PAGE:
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China stayed silent Thursday about an American hiding out in Hong Kong after exposing a massive US surveillance operation, but state media reports said the case had tarnished Washington's image.
The revelations by former US government subcontractor Edward Snowden of Internet and phone spying -- including claims of US hacking directed at China -- come amid tensions between Washington and Beijing about online espionage.
Snowden has vowed to resist any attempt by Washington to extradite him from the semi-autonomous Chinese territory of Hong Kong, a former British colony with an independent judiciary and a strong tradition of free speech.
But China is ultimately responsible for its defence and foreign affairs, and the relationship has sparked intense interest in what role Beijing will play as the drama unfolds.
China's government and official media had remained relatively quiet during a three-day public holiday that lasted through Wednesday.
On Thursday the foreign ministry gave little insight into Beijing's thinking.
"I have no information to offer," ministry spokeswoman Hua Chunying told a regular briefing.
She was responding to a question about whether the US had approached China about Snowden's extradition, and what Beijing's reaction would be to any such request.
Hua was also asked if any extradition decision would be taken by the Chinese government or by Hong Kong's administration. She said she had no information.
When asked about Snowden's claims in a South China Morning Post interview that the US has hacked computers in China, Hua reiterated Beijing's position that it is a major victim of cyber-attacks.
"Like other countries China also faces severe threats of cyber-attacks," she said. "We are opposed to all forms of hacker and cyber-attacks.
"We also think that adopting double standards is not beneficial to an appropriate resolution" of the issue.
Hua also repeated China's position that the international community should hold dialogue on how to "maintain peace, security, openness and cooperation in cyber-space".
China was willing to hold dialogue with the US on the matter as well, she said.
Cyber-attacks were one of several issues discussed when the two countries' presidents Barack Obama and Xi Jinping held a two-day summit in California last week.
Washington has in recent months intensified its public accusations of Chinese state-backed cyber-attacks -- an allegation which Beijing vehemently denies.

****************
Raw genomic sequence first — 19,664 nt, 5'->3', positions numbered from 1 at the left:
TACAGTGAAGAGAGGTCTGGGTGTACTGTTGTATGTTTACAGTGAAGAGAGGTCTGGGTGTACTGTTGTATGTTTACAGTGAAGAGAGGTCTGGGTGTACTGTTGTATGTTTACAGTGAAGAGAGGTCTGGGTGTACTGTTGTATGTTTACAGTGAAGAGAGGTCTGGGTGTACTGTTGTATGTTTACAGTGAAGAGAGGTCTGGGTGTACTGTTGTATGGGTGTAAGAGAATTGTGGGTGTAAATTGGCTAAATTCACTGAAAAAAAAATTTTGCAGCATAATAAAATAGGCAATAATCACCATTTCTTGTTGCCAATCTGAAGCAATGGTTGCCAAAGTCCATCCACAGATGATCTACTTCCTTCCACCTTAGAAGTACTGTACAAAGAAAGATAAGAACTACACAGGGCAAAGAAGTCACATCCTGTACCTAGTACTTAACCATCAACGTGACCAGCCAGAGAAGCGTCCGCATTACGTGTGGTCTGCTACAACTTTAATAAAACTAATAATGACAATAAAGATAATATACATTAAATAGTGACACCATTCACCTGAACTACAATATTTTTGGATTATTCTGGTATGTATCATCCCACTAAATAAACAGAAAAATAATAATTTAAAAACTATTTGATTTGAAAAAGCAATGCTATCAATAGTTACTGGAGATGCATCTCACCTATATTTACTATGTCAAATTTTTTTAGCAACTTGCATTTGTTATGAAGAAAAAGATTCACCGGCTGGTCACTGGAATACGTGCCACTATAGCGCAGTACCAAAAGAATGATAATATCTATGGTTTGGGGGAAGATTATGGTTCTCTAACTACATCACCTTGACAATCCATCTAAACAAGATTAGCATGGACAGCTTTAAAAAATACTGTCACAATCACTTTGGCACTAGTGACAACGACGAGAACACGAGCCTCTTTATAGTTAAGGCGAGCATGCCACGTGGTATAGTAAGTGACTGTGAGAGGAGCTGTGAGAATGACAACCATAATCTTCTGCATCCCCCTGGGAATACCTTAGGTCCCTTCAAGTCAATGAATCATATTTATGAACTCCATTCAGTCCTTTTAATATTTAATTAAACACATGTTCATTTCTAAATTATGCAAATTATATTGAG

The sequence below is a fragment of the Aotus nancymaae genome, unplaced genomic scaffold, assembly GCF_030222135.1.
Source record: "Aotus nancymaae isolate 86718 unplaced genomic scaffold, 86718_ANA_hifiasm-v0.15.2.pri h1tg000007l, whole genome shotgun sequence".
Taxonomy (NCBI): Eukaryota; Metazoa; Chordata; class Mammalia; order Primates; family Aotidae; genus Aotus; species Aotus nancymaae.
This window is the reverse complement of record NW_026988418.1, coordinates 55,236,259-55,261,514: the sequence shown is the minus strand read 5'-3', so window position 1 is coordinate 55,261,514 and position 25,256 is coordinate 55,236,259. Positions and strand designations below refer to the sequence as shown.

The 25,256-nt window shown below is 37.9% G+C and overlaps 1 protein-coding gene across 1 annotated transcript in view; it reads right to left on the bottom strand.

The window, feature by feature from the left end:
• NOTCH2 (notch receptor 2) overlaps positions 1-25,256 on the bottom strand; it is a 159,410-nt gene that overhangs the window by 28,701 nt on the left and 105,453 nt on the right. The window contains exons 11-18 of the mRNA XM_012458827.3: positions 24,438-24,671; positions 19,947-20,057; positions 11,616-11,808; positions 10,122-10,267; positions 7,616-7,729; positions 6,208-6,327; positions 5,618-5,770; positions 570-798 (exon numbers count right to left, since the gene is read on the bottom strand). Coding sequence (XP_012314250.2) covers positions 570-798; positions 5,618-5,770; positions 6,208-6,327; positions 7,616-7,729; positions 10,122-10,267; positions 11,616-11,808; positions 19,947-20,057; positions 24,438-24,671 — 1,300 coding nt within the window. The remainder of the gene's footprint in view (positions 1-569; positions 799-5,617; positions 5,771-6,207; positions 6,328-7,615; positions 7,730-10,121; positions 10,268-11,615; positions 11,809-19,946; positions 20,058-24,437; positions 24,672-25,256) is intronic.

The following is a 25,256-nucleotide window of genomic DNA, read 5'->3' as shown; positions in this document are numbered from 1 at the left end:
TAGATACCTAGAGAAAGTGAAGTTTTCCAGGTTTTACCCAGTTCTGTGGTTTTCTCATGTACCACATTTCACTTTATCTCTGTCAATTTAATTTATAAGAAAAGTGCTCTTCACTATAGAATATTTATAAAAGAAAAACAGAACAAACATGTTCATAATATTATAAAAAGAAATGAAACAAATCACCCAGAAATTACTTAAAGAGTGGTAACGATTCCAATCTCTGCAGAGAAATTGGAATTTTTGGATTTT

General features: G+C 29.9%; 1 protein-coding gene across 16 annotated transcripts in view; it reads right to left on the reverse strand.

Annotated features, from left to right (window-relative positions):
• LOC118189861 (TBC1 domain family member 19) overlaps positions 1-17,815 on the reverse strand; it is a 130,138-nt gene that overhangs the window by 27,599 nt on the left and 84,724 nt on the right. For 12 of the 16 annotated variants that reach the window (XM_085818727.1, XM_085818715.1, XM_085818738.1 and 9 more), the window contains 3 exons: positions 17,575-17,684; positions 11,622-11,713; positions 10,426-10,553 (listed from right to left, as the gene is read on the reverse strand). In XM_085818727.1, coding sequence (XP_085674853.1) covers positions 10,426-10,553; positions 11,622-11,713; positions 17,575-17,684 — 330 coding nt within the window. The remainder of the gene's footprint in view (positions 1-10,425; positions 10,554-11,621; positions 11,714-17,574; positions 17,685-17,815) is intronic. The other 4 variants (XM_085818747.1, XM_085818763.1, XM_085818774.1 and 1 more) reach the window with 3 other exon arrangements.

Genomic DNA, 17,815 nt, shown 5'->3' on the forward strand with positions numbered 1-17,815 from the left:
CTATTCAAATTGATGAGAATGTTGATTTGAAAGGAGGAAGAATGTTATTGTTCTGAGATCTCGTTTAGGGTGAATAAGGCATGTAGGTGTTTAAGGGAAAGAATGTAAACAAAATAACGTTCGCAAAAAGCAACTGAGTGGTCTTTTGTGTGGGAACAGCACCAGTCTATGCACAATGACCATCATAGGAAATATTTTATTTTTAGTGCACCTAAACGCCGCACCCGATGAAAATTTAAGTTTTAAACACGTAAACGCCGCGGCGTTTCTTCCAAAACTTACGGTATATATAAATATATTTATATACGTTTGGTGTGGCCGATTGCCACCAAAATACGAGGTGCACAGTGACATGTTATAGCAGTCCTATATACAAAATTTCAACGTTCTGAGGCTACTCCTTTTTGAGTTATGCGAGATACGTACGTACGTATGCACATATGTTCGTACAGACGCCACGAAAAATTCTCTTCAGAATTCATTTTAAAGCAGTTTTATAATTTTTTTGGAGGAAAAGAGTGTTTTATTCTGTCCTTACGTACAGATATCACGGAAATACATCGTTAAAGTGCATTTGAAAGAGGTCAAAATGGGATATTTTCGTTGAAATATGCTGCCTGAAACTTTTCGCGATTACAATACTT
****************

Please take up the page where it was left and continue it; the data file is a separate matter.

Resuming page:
Leaks and reports recently revealed that the NSA is tapping the servers of nine Internet giants including Apple, Facebook and Google, and collecting a vast sweep of phone records.
The revelations have triggered major debate about privacy and security. Supporters of Snowden call him a brave whistleblower, while the White House says the vast dragnet is needed to keep Americans safe.
As of Thursday evening Snowden's claims of US hacking targeting China were the top story on the popular Chinese web portals Sina and Tencent, and the second-highest on another leading site, Sohu.
State media quoted analysts as saying disclosure of the surveillance programme could test relations.
The programme "is certain to stain Washington's overseas image and test developing Sino-US ties", the China Daily cited analysts as saying.
"How the case is handled could pose a challenge to the burgeoning goodwill between Beijing and Washington given that Snowden is in Chinese territory and the Sino-US relationship is constantly soured on cybersecurity."
The Global Times said China had the right to deny any US extradition request if it did not get answers about US spying.
Beijing wielded "veto power on the condition that the extradition affects China's core public interests or policies", it said.
"Snowden's revelations involve China," it said. We "have the right to request the US government to explain.
"If this involves the issue of extraditing Snowden, we could decide whether to cooperate according to different situations."
The paper also criticised the US's apparent hypocrisy in touting freedom and human rights abroad.
"The US especially likes to use these weapons to jab China," it said.
"America's true face and false face, we should both see more clearly."